M E M O R I A Ij
From the Gate City of the South and the Birthplace of O. Henry
GREENSBORO HIGH SCHOOL, GREENSBORO, N. C., MAY 7, 1925
major MORGAN TELLS HOW TO MAKE
the world give you what you want
Great Appeal for Vocational
Education of Young
IS HIGH OFFICIAL OF BIG FIRM
Speaker Appeals to Students in Effort
to Prevent Drifting—“The World
Has No Use for Drifters.”
On Thursday, Airril 23, Major W. T.
Morgan, speaking for “some firm in
Pennsylvania,” on leave from his cor
poration, addressed the upper classes on
“How to Make the World Give You What
You Want.” He was introduced hy Mr.
Ben Williams, principal of the Mclver
No idea could he given of Major Mor
gan’s speech without descrijjtion of the
externals. The speaker, a veteran of
two wars, now a business man connected
with an international corporation, had a
personality all his own, a dazzling and
magnetic i^ersonality. Moreover, the
striking thing that held the audience
after the first few minutes of joking and
(Continued on page six)
PHILLIPS AWARDS STARS
AND LETTERS TO GIRLS
Don t miss it. The annual Senior
play, “Dulcy,” promises to be the
play event of the year.
N.G.G.W. Auditorium Tonight
Dulcy Virginia McClamroch
Dulcy s Husband Pat Forbes
Mr. Forbes Arthur Pearce
Mrs. Forbes Frances Elder
A Composer Bernard Shaw
Admission—35c and 50c
WIN TRACK MEET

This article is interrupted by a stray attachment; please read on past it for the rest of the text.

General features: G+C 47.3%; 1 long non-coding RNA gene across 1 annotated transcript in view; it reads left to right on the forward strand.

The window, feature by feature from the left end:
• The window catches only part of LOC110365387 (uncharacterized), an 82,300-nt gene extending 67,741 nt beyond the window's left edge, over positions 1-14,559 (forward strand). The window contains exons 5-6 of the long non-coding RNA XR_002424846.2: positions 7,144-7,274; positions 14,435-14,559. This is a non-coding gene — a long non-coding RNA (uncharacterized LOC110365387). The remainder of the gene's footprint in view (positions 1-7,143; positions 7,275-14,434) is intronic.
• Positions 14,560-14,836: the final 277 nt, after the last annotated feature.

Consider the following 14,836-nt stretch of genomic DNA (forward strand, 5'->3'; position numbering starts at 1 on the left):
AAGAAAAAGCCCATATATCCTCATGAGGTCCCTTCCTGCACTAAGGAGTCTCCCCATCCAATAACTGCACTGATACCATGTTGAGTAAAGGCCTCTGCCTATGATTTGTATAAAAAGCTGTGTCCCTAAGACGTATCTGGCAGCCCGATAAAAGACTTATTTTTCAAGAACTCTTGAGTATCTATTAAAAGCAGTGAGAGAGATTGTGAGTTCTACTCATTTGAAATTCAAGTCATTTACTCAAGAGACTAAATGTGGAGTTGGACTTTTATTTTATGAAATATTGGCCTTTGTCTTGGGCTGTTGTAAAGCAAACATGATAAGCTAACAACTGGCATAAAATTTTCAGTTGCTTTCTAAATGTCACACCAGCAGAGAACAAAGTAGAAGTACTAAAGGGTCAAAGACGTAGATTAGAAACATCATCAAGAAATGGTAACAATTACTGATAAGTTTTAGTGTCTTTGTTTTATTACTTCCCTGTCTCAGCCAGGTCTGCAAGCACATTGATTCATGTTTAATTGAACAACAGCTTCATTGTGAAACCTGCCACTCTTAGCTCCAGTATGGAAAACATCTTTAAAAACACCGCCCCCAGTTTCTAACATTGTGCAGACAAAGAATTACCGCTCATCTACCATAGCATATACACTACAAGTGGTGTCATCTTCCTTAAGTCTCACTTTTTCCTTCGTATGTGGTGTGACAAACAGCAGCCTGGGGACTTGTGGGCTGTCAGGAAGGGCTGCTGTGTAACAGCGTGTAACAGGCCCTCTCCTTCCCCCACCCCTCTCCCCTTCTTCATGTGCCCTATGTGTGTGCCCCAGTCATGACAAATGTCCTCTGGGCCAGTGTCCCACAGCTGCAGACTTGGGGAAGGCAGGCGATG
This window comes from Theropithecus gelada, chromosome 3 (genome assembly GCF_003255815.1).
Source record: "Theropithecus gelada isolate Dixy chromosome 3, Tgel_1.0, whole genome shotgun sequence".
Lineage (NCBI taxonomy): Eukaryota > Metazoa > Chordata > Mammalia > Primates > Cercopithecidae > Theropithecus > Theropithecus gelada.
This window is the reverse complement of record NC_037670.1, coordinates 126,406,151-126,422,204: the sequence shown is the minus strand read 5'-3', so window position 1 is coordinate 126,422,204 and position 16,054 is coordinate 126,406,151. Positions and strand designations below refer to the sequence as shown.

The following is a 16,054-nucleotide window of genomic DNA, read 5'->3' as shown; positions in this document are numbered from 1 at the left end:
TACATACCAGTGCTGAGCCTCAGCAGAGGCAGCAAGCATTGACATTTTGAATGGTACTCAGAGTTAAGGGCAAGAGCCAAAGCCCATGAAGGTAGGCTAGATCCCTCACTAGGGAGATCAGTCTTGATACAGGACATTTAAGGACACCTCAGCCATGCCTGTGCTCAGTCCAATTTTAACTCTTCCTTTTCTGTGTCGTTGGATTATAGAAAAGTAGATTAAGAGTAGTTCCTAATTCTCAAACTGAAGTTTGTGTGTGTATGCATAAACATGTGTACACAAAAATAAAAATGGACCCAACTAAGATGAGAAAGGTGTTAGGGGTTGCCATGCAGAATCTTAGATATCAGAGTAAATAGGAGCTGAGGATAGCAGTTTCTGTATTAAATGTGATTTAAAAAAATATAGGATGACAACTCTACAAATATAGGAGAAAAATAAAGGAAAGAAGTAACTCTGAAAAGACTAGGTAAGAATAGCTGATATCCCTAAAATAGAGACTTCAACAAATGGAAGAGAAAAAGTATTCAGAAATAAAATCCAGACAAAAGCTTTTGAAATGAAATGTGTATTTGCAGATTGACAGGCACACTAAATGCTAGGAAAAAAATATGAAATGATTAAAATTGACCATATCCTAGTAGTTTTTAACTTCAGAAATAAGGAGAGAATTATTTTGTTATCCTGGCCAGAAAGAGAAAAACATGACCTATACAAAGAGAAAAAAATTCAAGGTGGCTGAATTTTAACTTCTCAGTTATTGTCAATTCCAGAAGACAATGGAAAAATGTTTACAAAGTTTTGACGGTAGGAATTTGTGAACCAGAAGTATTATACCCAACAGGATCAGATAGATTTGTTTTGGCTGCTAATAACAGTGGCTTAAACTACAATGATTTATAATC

Carry Off Honors At Fifth District
Meet Held At Winston-
Salem May 2.
Former Principal Inspires Students to
“Go, Get, and Give” in Chapel
G. B. Phillips, former principal of
Greensboro High School, addressed the
student body Monday at the chapel per
iod. At that time he also presented let
ters and stars to the girls who had won
them in some athletic event this year.
Mr. Phillips began his talk by saying
that he woul present a “G” to every one
in the student body; not, however, one
to wear on a sweater, but a slogan, “Go,
Get, and Give,” to wear in one’s heart.
“Go after the larger things of life with
a determination to win. Get character,
health, friends, and wealth; then give
part of that which you have gotten to
some one in need. Give comradeship and
friendship also,” said the speaker, in a
most inspiring talk.
Betty Plarrison and Marion Walters
were then presented the emblem GNC,
which is the highest honor that one may
obtain in the athletic association. There
are five others in Greensboro High now
wearing this emblem—Elizabeth Darling,
Helen Forbis, Maxine Ferree, Mary
Thurman, and Garnett Gregory. May
Thurman and Maxine Ferree are the